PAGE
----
Mammoth Cave National Park

The state of Kentucky is home to Mammoth Cave National Park, which is visited by over 1.8 million people annually. It was opened on July 1, 1941 and has a total area of ​​210 km². See a2zdirectory for tourist attractions in Kentucky.

The Mammoth Cave National Park takes its name from the Mammoth Cave, which is located on its area. The 300 kilometer long cave system is one of the largest known of its kind in the world. This is what makes a visit to the park so special. There is mostly forested area around the cave. Its landscape is also crossed by the Green River, which has cut into the limestone up to 90 meters deep. Archaeologists found 4500 year old mummified human bodies. It is therefore believed that the Mammoth Cave also used the cave as a burial site.

Whites first came to the area in the 18th century. In the 19th century, the saltpeter that occurs was mined and processed into gunpowder.
The cave was created by slightly acidic rainwater, which had acted on the rocks for thousands of years. In this way the lime dissolved and channels, shafts and real chambers were created. The entire cave system now has five floors. The stalactite and gypsum crystal formations are particularly beautiful to look at.
The cave can of course be visited. The temperature here is permanently 13 degrees. A trip on the paddle steamer on the Green River is also recommended.

History of the Mammoth Cave National Park

It is assumed that people already knew about the cave in prehistoric times and also used it. Among other things, torches, sandals, ropes, pottery and various objects of art were found. In addition, there were seven naturally mummified human bodies in the cave chambers. The first mummy was found by a miner in the 19th century. At that time he and a few men were mining saltpetre in the caves.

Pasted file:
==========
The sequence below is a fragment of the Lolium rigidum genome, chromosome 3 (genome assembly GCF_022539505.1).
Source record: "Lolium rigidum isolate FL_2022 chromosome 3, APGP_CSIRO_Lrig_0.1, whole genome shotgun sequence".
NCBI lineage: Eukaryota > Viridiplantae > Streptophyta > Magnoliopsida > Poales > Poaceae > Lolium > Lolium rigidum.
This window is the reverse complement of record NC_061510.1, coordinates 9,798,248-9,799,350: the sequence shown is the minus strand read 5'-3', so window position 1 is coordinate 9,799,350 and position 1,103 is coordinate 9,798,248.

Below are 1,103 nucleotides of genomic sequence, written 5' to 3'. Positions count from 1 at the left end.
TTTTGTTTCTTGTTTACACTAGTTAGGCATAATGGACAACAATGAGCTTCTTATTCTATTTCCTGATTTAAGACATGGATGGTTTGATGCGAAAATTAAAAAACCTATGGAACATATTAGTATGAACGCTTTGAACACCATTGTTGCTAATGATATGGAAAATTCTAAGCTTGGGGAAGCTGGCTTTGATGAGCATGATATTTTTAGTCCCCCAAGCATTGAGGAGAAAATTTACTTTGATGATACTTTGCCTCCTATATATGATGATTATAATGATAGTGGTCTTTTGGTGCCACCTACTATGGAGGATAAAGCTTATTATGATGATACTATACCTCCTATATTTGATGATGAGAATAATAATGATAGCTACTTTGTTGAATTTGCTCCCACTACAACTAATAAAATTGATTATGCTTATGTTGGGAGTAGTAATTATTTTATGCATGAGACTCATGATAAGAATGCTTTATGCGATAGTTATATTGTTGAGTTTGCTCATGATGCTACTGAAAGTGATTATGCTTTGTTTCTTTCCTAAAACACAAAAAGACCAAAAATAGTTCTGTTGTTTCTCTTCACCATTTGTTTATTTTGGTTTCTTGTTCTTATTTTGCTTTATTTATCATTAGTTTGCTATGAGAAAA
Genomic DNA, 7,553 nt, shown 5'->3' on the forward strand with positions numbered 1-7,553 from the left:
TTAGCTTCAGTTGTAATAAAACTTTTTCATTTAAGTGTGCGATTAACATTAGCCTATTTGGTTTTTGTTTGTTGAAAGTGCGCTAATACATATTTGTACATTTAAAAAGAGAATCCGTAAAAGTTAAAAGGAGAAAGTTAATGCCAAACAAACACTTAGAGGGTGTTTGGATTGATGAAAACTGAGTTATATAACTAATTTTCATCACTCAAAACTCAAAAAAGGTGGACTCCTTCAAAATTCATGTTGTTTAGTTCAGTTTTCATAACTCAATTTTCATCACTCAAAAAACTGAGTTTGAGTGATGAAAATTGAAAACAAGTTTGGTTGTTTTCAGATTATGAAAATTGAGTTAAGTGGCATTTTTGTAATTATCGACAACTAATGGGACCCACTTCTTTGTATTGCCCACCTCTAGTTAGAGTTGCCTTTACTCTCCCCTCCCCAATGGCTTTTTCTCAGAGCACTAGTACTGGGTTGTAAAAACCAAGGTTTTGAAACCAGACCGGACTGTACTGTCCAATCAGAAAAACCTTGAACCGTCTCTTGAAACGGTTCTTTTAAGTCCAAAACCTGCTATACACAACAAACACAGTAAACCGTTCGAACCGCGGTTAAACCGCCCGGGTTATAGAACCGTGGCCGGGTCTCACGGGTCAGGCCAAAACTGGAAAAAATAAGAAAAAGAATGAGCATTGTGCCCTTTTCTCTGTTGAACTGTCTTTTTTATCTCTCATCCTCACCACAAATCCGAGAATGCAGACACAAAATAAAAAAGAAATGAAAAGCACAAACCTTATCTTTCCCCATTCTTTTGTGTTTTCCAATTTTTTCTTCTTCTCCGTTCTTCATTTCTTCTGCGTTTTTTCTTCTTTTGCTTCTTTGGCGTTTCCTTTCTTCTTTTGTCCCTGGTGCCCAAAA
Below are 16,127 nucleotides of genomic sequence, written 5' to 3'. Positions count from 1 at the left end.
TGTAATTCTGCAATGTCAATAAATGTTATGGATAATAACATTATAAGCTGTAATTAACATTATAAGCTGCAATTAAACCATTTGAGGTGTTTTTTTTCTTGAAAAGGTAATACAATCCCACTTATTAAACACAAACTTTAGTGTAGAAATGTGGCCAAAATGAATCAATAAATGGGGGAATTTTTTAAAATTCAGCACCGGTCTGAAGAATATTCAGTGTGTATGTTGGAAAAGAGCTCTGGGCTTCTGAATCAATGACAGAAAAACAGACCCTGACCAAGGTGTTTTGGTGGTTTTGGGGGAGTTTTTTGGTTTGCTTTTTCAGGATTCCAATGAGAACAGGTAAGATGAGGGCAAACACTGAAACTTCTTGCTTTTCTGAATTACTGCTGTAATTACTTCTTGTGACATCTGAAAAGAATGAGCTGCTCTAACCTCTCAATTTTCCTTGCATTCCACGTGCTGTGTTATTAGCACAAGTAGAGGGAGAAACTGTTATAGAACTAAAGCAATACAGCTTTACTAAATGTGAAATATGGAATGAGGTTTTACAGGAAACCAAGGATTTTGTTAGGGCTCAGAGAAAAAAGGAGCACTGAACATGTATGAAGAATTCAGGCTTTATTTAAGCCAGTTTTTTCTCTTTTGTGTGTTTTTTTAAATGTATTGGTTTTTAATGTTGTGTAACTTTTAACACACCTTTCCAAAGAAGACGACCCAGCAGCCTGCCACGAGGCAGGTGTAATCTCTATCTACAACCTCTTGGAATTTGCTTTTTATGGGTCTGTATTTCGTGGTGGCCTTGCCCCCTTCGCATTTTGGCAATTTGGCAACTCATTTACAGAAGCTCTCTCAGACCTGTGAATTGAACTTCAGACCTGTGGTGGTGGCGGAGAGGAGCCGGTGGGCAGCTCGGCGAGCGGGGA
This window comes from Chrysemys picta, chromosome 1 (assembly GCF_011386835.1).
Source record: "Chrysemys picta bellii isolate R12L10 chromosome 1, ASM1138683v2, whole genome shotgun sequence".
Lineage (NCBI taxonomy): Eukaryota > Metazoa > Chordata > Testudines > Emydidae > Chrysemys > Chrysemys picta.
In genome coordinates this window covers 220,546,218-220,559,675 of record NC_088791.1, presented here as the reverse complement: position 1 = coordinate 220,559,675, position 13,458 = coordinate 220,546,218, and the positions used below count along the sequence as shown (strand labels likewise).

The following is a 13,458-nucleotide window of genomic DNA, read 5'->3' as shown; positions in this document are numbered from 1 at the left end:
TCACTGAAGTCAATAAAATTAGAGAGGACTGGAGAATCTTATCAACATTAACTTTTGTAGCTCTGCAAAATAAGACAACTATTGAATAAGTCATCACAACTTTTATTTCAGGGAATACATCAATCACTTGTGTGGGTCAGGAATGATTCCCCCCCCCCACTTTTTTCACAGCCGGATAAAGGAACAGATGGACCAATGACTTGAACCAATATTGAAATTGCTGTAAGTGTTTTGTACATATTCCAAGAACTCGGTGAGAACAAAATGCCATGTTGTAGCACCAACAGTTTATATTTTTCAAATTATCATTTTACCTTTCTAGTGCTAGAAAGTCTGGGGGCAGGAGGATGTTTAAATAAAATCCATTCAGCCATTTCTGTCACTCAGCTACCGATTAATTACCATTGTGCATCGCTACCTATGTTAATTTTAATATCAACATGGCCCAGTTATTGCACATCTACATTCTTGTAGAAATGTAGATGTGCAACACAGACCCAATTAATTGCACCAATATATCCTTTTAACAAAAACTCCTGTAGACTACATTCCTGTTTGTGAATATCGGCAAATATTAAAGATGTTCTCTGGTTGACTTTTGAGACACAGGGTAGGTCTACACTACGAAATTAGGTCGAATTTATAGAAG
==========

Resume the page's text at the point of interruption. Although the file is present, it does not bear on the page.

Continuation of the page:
When the saltpetre mining and the demand for the Roshtoff did not favor the Endez, the mummy finds were used to stimulate tourism. All but one mummy were destroyed during transport to other locations. But that wasn’t a problem for Mammoth Cave. Imaginative cave guides painted the stories of mummies and prehistoric times in such a way that tourists couldn’t get enough of them. This marketing of the cave chambers to onlookers came to an end with the establishment of the national park.

Animals in Mammoth Cave National Park

Since the park consists of several floors, there are also animals common to the typical layers of the earth. Cave blind fish, for example, live in Echo Lake, which is located inside the cave. These are animals with no eyesight, which they do not need in the darkness of the cave chambers.
Eyeless crayfish have also been found here. Of course you can also find a large number of worms and flocks of bats here.

In the outdoor area of ​​the Mammoth Cave National Park there are deer, foxes, lots of rabbits, raccoons and skunks. Chipmunks and tree dwellers are also numerous here. Over 200 species of birds have been counted. There are no larger birds here in the park, but the beautiful and bright red cardinal lives here.

Plants in Mammoth Cave National Park

Most of the Mommoth Cave National Park is covered in forest. There are a lot of beech, white hickory, sugar maple and red maple here.
The arable areas previously used by Siedlner were plowed up by the park staff and now it is left to nature what grows here and what does not. This brings back the original character of the region.

Mammoth Cave National Park

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